Tuesday, 14 June 2016

Can ecological research help cushion the blow of climate change?

Paul Ramsay working in the
mountains of Ecuador.
Photo: Paul Ramsay
Studies on high-altitude cushion and giant rosette plants offer insights into the effects of climate change in tropical mountains

by Chloe Turner

We are all aware of how human consumption is changing climatic conditions and affecting the Earth’s biodiversity. What you may not be aware of, however, is that species can sometimes be found in areas where you might not expect to find them if you base it solely on their environmental requirements. This is because of aspects of ecology, one being the interactions between species. The presence or absence of species can change factors such as light penetration and soil temperatures. A change in land use such as man-made fires or draining wetlands can alter the composition of ecosystems and result in species living in places that they would not otherwise inhabit.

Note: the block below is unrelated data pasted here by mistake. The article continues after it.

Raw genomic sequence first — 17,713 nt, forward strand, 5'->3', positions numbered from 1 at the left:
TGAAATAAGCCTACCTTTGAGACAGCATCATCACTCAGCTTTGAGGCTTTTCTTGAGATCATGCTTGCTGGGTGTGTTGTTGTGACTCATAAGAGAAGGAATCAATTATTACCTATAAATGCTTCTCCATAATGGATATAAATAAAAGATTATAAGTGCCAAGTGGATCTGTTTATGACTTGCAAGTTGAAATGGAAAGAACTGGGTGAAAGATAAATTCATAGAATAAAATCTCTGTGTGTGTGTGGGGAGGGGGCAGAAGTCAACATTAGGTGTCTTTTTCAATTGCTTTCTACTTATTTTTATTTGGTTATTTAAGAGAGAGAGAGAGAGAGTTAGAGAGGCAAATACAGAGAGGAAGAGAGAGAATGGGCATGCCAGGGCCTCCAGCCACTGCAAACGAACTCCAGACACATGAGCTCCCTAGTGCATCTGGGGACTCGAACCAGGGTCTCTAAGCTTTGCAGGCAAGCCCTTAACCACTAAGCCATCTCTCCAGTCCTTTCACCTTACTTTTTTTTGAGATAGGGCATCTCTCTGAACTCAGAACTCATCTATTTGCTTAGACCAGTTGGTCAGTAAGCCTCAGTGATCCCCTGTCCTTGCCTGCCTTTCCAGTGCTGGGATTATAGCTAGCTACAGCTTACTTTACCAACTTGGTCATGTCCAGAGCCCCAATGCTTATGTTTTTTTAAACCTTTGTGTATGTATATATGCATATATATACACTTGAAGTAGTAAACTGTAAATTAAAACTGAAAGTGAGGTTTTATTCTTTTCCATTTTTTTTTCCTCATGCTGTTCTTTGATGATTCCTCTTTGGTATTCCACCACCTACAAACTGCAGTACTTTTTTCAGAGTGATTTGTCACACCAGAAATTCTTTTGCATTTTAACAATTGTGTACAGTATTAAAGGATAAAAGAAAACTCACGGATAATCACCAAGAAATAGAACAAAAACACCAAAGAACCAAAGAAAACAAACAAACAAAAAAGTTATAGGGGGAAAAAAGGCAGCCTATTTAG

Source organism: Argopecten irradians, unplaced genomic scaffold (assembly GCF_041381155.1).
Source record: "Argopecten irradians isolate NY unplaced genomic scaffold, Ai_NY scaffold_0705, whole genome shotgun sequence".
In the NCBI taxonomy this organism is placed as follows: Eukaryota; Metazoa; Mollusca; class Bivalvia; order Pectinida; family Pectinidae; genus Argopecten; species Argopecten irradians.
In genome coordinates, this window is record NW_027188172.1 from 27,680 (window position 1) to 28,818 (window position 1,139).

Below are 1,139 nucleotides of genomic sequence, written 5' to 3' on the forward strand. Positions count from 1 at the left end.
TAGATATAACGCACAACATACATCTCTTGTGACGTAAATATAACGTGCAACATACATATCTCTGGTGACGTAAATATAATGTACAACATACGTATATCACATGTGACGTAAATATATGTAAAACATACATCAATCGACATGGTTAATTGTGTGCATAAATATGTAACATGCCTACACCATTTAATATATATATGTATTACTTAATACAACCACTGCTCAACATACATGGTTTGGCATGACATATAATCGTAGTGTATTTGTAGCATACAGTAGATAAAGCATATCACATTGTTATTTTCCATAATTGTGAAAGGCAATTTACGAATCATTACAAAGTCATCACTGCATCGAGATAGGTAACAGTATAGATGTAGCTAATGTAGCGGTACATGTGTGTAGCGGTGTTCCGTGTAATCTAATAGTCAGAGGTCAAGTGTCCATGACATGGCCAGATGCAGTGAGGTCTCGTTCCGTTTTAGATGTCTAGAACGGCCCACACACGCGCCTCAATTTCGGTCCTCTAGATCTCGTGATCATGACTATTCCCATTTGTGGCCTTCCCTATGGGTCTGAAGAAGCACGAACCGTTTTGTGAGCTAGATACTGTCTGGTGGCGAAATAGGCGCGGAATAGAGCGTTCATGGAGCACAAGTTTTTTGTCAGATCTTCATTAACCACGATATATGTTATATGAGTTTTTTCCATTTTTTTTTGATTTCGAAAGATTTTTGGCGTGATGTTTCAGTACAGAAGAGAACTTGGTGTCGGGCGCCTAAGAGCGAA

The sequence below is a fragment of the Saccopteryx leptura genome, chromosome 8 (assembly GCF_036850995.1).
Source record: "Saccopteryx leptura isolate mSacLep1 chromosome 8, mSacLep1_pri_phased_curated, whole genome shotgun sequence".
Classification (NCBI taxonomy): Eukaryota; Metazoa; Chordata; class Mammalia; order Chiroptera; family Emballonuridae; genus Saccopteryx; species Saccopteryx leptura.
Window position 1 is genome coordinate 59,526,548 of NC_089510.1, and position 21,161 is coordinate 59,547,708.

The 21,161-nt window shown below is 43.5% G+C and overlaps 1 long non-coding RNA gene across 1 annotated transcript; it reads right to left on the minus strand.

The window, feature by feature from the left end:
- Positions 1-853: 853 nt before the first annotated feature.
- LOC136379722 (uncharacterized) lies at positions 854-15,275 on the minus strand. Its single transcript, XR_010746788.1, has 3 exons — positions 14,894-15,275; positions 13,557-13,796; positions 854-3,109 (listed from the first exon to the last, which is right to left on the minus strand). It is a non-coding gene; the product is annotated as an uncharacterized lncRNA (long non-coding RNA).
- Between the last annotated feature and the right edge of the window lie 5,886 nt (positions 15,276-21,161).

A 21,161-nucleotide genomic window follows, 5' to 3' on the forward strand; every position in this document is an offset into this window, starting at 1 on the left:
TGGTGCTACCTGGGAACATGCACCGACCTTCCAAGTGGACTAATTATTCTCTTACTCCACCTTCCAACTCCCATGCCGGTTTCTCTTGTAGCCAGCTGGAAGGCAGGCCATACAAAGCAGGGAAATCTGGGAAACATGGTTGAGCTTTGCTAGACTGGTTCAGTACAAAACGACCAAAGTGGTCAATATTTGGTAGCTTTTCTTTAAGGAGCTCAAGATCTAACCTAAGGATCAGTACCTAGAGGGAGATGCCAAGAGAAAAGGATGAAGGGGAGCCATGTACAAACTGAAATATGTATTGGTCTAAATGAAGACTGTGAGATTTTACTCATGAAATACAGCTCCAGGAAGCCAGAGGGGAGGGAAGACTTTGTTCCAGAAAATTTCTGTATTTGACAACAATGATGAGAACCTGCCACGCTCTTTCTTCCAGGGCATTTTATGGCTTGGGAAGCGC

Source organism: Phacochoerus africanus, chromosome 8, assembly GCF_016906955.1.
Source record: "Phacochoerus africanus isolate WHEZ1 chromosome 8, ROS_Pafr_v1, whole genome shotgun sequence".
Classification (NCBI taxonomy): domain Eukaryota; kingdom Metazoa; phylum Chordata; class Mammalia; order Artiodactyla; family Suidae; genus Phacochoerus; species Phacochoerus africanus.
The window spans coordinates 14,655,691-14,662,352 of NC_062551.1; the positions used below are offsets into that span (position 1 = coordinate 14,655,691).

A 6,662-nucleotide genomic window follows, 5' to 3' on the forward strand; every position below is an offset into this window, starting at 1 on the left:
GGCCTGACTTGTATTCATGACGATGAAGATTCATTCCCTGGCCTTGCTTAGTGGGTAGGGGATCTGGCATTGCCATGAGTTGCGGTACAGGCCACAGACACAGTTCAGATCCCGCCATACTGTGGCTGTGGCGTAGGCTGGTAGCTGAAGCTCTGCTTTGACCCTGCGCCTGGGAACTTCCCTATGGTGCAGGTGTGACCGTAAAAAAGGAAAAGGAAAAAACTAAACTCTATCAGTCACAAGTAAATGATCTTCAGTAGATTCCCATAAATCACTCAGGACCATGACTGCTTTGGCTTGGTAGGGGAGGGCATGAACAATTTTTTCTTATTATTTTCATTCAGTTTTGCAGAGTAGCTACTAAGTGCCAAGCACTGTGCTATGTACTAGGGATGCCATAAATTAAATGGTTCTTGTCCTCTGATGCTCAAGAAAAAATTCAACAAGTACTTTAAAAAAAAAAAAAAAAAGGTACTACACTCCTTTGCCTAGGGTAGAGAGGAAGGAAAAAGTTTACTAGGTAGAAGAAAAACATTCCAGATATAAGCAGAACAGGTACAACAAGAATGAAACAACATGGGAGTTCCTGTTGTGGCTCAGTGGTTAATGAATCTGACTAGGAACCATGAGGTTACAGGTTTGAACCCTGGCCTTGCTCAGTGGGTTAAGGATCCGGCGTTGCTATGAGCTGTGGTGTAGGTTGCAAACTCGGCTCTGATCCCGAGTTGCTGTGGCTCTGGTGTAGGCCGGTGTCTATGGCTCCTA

A Plymouth university academic, Dr Paul Ramsay, has a keen interest in the distributions of organisms and their interactions with human land use. He has devoted 30 years of his career to the mountain ranges of the Andes, where he is unlocking some of the secrets that explain why species live where they do.  He hopes his work will help to halt some of the detrimental effects people have had on biodiversity in the Andes, and suggest ways that land managers can make better decisions for the future protection of biodiversity and ecosystem services.

Paul works on strange-looking giant rosette and cushion plants that live in the mountains, 35 km above sea level. “It’s nice to know that these quite rare and weird species still exist in this world”, he says, but adds, “The existence of these species tell us how evolution works, about the way biodiversity develops through time, how species interact and how all of these things have responded in the past to climate change.

At the moment, he is studying thermal refuges of plants and animals at a fine scale (over centimetres) and unveiling key relationships between vegetation and soil temperature, and ideas for conservation in the face of future climate change.